E-Print Network [OSTI]

    Miller, Matthew J. (Matthew Jordan)

    2014-01-01T23:59:59.000Z

    This thesis describes the formation of the East Bay Green Corridor (EBGC), a multi-city partnership for green investment in California, and how it failed to create stable, living wage economic opportunities for those with ...

  14. Strategy for the Integration of Hydrogen as a Vehicle Fuel into the Existing Natural Gas Vehicle Fueling Infrastructure of the Interstate Clean Transportation Corridor Project: 22 April 2004--31 August 2005

    SciTech Connect (OSTI)

    Gladstein, Neandross and Associates

    2005-09-01T23:59:59.000Z

    Evaluates opportunities to integrate hydrogen into the fueling stations of the Interstate Clean Transportation Corridor--an existing network of LNG fueling stations in California and Nevada.

  15. Protect Anadromous Salmonids in the Mainstem Corridor, Monitoring and Evaluation, Annual Report 200-2001.

    SciTech Connect (OSTI)

    Vigg, Steven; Johnson, John

    2002-02-01T23:59:59.000Z

    In this annual Monitoring & Evaluation (M&E) report to the Bonneville Power Administration (BPA), we summarize significant activities and performance measures resultant from enhanced protection by Columbia River Inter-Tribal Fisheries Enforcement (CRITFE) in the mainstem corridor (BPA Project 2000-056). This report covers the Fiscal Year (FY) 2000 performance period -- May 15, 2000 to May 14, 2001. Quarterly progress reports have previously been submitted to BPA and are posted on the M&E Web site (www.Eco-Law.net) -- for the time period April-December 2000 (Vigg 2000b,c,d) and for the period January-June 2001 (Vigg 2001a,b). We also present comprehensive data representing the first quarter of year 2000 in this report for a pre-project comparison. In addition, we have analyzed specific annual enforcement statistics to evaluate trends during the baseline period 1996-2000. Additional statistics and more years of comprehensive baseline data are now being summarized, and will be presented in future M&E annual reports--to provide a longer time series for evaluation of trends in input, output and outcome performance standards.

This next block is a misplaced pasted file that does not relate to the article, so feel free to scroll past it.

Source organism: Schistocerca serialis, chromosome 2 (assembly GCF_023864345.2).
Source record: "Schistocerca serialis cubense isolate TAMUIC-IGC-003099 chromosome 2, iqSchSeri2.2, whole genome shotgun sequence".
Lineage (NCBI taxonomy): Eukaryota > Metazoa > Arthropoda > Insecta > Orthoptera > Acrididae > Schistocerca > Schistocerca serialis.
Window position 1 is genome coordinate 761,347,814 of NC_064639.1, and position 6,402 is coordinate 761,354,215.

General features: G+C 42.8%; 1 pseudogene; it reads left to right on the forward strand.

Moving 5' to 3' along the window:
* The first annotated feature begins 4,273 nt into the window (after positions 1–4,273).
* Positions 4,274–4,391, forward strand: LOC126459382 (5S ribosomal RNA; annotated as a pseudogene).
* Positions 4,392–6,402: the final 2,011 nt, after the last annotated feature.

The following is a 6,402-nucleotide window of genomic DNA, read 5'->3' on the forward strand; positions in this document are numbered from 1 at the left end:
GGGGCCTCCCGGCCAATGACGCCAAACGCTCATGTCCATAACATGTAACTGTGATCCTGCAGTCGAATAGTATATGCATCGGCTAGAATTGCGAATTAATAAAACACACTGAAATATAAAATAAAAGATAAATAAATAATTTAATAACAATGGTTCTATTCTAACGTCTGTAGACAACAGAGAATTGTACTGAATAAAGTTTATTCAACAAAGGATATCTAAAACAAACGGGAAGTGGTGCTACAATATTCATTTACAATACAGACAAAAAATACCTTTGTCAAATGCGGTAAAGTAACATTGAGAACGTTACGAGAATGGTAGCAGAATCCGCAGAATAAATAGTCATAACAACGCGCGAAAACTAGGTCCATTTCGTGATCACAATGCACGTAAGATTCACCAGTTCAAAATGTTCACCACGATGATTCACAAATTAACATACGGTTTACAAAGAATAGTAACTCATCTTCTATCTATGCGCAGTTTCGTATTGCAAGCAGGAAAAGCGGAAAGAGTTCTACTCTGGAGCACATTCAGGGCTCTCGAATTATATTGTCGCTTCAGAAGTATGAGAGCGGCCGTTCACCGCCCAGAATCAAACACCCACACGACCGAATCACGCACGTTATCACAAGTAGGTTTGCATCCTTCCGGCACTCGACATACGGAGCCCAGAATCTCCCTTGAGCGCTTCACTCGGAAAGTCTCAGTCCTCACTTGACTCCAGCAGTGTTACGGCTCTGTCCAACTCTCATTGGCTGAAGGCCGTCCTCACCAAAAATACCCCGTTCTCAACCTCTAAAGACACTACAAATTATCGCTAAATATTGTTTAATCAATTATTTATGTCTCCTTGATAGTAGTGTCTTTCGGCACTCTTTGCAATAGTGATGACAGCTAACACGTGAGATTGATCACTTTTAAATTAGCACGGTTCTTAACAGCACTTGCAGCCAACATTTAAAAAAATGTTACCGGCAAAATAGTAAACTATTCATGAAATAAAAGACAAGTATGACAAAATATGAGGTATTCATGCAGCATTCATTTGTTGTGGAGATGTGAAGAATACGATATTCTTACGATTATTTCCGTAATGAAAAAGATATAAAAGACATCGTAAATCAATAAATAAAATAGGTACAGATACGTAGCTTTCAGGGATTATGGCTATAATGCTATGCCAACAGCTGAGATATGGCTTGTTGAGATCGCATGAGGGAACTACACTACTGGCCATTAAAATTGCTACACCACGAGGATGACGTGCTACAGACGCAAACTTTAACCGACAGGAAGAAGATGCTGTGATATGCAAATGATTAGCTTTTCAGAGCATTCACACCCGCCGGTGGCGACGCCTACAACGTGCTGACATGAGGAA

16. Pipeline corridors through wetlands -- Impacts on plant communities: Norris Brook Crossing Peabody, Massachusetts

    SciTech Connect (OSTI)

    Shem, L.M.; Van Dyke, G.D.; Zimmerman, R.E. [Argonne National Lab., IL (United States)

    1994-12-01T23:59:59.000Z

    The goal of the Gas Research Institute Wetland Corridors Program is to document impacts of existing pipelines on the wetlands they traverse. To accomplish this goal, 12 existing wetland crossings were surveyed. These sites varied in elapsed time since pipeline construction, wetland type, pipeline installation techniques, and right-of-way (ROW) management practices. This report presents the results of a survey conducted August 17--19, 1992, at the Norris Brook crossing in the town of Peabody, Essex County, Massachusetts. The pipeline at this site was installed during September and October 1990. A backhoe was used to install the pipeline. The pipe was assembled on the adjacent upland and slid into the trench, after which the backhoe was used again to fill the trench and cover the pipeline. Within two years after pipeline construction, a dense vegetative community, composed predominantly of native perennial species, had become established on the ROW. Compared with adjacent natural areas undisturbed by pipeline installation, there was an increase in purple loosestrife and cattail within the ROW, while large woody species were excluded from the ROW. As a result of the ROW`s presence, habitat diversity, edge-type habitat, and species diversity increased within the site. Crooked-stem aster, Aster prenanthoides (a species on the Massasschusetts list of plants of special concern), occurred in low numbers in the adjacent natural areas and had reinvaded the ROW in low numbers.

  17. A Geophysical Characterization & Monitoring Strategy for Determining Hydrologic Processes in the Hyporheic Corridor at the Hanford 300-Area